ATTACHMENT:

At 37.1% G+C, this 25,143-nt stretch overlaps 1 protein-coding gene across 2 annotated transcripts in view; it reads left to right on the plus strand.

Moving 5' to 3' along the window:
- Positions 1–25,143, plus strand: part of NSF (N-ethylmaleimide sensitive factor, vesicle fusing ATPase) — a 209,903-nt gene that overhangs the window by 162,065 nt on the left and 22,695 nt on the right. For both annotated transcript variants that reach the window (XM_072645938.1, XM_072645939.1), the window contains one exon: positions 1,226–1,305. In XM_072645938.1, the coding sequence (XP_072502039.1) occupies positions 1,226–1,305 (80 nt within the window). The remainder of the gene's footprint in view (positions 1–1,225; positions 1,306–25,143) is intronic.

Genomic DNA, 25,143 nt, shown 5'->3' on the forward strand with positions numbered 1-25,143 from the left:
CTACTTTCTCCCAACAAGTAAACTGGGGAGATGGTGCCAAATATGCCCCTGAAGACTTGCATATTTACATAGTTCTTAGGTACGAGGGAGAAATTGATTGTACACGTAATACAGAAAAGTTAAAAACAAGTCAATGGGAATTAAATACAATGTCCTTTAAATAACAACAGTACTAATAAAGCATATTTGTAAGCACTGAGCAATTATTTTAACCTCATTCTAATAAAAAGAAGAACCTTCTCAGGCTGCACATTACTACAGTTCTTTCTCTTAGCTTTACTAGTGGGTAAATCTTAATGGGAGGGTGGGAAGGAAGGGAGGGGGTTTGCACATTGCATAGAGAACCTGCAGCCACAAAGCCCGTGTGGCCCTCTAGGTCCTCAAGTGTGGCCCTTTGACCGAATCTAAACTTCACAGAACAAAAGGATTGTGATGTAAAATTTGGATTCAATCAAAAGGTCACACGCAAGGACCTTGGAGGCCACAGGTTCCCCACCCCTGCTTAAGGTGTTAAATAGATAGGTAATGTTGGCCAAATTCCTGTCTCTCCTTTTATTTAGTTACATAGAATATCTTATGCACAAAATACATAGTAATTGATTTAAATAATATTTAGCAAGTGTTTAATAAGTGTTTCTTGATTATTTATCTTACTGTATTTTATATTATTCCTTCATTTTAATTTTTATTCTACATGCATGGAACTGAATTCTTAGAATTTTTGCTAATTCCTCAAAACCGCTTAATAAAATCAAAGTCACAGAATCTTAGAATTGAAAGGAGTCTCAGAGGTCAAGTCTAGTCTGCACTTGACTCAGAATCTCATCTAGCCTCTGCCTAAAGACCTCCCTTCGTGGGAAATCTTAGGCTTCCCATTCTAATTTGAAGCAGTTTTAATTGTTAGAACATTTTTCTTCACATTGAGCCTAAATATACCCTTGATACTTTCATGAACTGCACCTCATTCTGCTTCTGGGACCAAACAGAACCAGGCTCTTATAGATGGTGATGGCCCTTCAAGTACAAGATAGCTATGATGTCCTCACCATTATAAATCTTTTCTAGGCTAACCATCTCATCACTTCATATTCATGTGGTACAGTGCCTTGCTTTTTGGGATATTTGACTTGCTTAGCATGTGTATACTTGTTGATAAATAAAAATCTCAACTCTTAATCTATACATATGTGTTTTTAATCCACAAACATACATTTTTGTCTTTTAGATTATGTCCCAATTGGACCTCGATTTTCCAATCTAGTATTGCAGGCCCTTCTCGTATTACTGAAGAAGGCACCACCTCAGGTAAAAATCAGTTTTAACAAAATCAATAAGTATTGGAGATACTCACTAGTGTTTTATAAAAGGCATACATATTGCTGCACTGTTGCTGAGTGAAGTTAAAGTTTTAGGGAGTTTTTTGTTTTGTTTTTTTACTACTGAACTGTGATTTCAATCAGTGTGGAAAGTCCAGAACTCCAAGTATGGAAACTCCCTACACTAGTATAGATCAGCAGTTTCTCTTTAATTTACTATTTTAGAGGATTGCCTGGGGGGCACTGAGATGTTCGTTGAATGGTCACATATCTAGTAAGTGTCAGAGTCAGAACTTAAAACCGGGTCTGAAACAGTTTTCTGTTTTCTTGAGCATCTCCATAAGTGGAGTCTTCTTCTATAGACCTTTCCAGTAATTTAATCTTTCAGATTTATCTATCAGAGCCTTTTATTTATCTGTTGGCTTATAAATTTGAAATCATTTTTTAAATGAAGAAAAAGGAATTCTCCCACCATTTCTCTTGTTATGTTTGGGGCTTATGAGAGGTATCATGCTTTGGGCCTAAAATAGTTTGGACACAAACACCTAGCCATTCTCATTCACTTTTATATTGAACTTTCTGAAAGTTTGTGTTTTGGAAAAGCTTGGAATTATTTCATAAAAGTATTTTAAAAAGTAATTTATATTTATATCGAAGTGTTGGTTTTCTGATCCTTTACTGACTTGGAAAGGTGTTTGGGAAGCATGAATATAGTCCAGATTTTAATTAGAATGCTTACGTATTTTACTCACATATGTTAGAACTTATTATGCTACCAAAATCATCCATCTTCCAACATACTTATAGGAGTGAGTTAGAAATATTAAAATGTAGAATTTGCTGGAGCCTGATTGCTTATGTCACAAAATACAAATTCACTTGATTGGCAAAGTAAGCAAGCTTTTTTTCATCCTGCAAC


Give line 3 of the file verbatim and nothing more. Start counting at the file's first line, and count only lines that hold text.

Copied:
- Positions 1–25,143, plus strand: part of NSF (N-ethylmaleimide sensitive factor, vesicle fusing ATPase) — a 209,903-nt gene that overhangs the window by 162,065 nt on the left and 22,695 nt on the right. For both annotated transcript variants that reach the window (XM_072645938.1, XM_072645939.1), the window contains one exon: positions 1,226–1,305. In XM_072645938.1, the coding sequence (XP_072502039.1) occupies positions 1,226–1,305 (80 nt within the window). The remainder of the gene's footprint in view (positions 1–1,225; positions 1,306–25,143) is intronic.